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Doctor Who: The Witch from the Well

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A shrieking, killing nightmare erupts from an overgrown well, hidden in the grounds of an old house, Tranchard’s Folly – and Mary Shelley, the Doctor’s latest travelling companion, rescues teenage twins Finicia and Lucern from the clutches of the monster. But a TARDIS trip in search of the origin of the horror goes terribly wrong when the Doctor, Mary and their two new frie A shrieking, killing nightmare erupts from an overgrown well, hidden in the grounds of an old house, Tranchard’s Folly – and Mary Shelley, the Doctor’s latest travelling companion, rescues teenage twins Finicia and Lucern from the clutches of the monster. But a TARDIS trip in search of the origin of the horror goes terribly wrong when the Doctor, Mary and their two new friends find themselves stuck in the middle of a seventeenth ncentury witch scare. While the Doctor investigates the strange lights at Vetter’s Tor, and the twins go in search of an artefact from the Hecatrix Dimension, Mary confronts the secrets of her past… and her future. The truth will out: Master Kincaid, the terrible Witch-Pricker himself, commands it!


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A shrieking, killing nightmare erupts from an overgrown well, hidden in the grounds of an old house, Tranchard’s Folly – and Mary Shelley, the Doctor’s latest travelling companion, rescues teenage twins Finicia and Lucern from the clutches of the monster. But a TARDIS trip in search of the origin of the horror goes terribly wrong when the Doctor, Mary and their two new frie A shrieking, killing nightmare erupts from an overgrown well, hidden in the grounds of an old house, Tranchard’s Folly – and Mary Shelley, the Doctor’s latest travelling companion, rescues teenage twins Finicia and Lucern from the clutches of the monster. But a TARDIS trip in search of the origin of the horror goes terribly wrong when the Doctor, Mary and their two new friends find themselves stuck in the middle of a seventeenth ncentury witch scare. While the Doctor investigates the strange lights at Vetter’s Tor, and the twins go in search of an artefact from the Hecatrix Dimension, Mary confronts the secrets of her past… and her future. The truth will out: Master Kincaid, the terrible Witch-Pricker himself, commands it!

30 review for Doctor Who: The Witch from the Well

  1. 5 out of 5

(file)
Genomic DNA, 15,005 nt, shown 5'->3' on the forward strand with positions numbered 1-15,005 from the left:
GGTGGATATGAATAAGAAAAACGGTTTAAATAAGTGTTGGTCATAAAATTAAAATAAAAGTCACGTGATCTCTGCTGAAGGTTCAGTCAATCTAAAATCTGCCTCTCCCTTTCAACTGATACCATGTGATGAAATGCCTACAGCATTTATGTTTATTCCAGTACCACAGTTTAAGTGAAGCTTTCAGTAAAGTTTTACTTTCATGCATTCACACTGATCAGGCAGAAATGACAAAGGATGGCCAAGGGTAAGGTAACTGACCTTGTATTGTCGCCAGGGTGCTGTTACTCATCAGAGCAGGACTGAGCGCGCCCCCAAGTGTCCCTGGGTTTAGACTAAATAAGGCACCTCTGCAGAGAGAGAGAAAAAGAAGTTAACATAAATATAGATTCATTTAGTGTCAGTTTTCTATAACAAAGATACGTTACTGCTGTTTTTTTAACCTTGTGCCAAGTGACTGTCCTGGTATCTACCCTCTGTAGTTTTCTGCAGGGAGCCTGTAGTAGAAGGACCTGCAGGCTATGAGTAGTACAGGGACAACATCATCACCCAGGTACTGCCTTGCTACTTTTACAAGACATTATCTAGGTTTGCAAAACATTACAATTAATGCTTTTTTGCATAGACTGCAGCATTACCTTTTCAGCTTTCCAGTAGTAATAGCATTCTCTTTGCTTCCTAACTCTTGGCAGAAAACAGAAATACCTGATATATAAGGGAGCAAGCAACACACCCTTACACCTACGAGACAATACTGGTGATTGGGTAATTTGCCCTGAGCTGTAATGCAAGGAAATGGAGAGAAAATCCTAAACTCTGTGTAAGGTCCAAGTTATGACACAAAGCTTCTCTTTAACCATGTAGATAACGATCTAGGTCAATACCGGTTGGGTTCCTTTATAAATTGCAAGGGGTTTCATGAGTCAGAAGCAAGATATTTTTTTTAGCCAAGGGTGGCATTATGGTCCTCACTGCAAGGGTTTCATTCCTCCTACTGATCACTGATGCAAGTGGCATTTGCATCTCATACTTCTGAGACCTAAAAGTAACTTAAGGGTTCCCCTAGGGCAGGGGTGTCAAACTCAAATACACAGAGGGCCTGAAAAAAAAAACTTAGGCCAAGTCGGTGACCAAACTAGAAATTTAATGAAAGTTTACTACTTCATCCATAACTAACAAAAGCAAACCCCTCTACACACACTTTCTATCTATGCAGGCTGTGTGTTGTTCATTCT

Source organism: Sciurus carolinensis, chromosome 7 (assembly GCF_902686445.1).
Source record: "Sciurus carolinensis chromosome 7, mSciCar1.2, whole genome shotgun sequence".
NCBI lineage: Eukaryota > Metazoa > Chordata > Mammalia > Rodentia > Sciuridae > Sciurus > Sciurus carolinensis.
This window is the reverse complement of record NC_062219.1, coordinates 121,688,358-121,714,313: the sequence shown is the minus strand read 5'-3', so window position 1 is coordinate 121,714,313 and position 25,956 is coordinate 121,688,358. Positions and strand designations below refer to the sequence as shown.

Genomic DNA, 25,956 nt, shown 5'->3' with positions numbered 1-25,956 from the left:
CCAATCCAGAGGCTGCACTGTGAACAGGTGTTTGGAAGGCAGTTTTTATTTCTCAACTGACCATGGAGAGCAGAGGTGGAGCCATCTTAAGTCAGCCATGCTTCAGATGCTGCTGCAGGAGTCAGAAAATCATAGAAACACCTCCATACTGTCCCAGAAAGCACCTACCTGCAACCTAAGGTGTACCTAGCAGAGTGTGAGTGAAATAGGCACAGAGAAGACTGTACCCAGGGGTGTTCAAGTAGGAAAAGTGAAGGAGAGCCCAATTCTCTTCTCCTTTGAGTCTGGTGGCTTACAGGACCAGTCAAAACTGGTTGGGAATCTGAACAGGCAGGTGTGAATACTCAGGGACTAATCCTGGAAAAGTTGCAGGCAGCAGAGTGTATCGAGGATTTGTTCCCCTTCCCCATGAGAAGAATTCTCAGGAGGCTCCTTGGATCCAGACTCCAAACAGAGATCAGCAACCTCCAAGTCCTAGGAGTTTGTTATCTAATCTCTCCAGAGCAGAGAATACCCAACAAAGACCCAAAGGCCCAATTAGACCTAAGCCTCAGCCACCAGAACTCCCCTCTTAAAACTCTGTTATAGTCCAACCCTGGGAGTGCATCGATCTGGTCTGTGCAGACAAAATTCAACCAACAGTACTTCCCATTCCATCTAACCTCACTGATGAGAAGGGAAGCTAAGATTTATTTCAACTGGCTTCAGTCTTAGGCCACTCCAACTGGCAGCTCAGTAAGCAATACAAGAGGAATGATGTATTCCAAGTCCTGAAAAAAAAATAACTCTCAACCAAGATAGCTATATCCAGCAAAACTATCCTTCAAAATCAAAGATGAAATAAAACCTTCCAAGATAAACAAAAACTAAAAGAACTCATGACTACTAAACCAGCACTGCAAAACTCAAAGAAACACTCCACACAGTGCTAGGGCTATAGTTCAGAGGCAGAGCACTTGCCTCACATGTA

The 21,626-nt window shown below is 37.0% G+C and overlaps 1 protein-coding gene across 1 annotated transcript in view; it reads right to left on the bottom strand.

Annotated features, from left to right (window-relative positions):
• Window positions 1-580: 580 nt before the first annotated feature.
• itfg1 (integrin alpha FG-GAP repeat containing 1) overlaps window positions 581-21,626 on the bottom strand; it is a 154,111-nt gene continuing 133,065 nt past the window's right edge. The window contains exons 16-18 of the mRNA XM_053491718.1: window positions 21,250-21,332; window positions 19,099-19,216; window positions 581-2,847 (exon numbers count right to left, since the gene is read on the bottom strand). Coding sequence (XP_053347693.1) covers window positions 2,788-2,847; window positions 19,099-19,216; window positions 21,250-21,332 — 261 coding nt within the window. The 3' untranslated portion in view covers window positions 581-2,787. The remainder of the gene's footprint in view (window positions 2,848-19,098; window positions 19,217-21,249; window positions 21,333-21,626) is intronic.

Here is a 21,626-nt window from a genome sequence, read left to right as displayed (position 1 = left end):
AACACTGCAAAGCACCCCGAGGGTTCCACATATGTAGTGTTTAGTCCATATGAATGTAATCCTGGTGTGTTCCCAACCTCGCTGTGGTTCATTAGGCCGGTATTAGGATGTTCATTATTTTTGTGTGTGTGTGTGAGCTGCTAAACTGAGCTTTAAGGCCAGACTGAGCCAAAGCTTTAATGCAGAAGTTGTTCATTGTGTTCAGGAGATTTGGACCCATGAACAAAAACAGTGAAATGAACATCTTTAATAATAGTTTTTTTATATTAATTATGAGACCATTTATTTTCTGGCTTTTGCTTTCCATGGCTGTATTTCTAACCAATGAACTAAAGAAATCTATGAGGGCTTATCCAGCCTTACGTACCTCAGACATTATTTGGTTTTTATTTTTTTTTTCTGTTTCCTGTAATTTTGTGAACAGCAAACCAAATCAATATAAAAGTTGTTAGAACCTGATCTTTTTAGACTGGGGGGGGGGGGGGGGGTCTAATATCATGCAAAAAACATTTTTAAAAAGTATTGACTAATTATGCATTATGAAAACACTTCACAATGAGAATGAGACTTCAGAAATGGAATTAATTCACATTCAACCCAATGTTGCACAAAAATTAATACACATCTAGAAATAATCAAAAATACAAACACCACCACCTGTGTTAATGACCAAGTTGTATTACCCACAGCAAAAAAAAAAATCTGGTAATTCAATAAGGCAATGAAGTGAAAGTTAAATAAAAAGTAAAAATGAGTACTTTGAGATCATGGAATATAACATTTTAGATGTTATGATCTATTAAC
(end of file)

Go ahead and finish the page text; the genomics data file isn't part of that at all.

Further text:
Wendy

    I had decidedly mixed feelings about this one. Some of the pluses: Mary Shelley continues to be just about the perfect Doctor Who companion, demonstrating an ideal blend of curiosity, resourcefulness, and fearlessness in the face of the unknown. I wish she could be a companion on the TV series. I enjoyed the two time-zone nature of the story. I know that lots of listeners have complained that it deprives us of Doctor/Mary interaction, but on the flip side, it gives Mary a chance to shine. I also I had decidedly mixed feelings about this one. Some of the pluses: Mary Shelley continues to be just about the perfect Doctor Who companion, demonstrating an ideal blend of curiosity, resourcefulness, and fearlessness in the face of the unknown. I wish she could be a companion on the TV series. I enjoyed the two time-zone nature of the story. I know that lots of listeners have complained that it deprives us of Doctor/Mary interaction, but on the flip side, it gives Mary a chance to shine. I also quite enjoyed the characters of Beatrice and Agnes, who could both have easily been stock characters straight out of central casting, but who, thanks to some combination of the acting and the writing, really come alive. Some of the minuses: The plot is only sustained by our heroes being idiots at key moments. It starts with the Doctor's willfully ignoring the signs that anything odd is going on with the twins. Not only is this rather at odds with his usual attitude towards new people, but you'd think that the Doctor would at least pick up on the hint that he's crossed his own timeline. When you write an 8th Doctor audio, you really don't get to pretend that he's unfamiliar with how time travel works. And then there's the long stretch of time during which the Doctor and Mary are separated in two different time zones, during which the listener is wondering when it will finally occur to her to use the fast-return switch which was carefully explained in episode 1. On the whole, the pluses just outweigh the minuses for me, making this a reasonably entertaining if imperfect story.

  2. 5 out of 5

    Nicholas Whyte

    Sorry to say that I thought this was a rare misfire from the Big Finish main sequence of stories. I love the chemistry between Paul McGann's Doctor and Julie Cox's Mary Shelley, but this story keeps them apart in return for a tale of moral, psychological and time-paradoxical complexity which the script didn't really do justice to. Some elements of the plot were similar to the Who book I was reading at the same time, Justin Richards' novel The Death Riders, which confused me a bit, though this is Sorry to say that I thought this was a rare misfire from the Big Finish main sequence of stories. I love the chemistry between Paul McGann's Doctor and Julie Cox's Mary Shelley, but this story keeps them apart in return for a tale of moral, psychological and time-paradoxical complexity which the script didn't really do justice to. Some elements of the plot were similar to the Who book I was reading at the same time, Justin Richards' novel The Death Riders, which confused me a bit, though this is not anyone else's fault.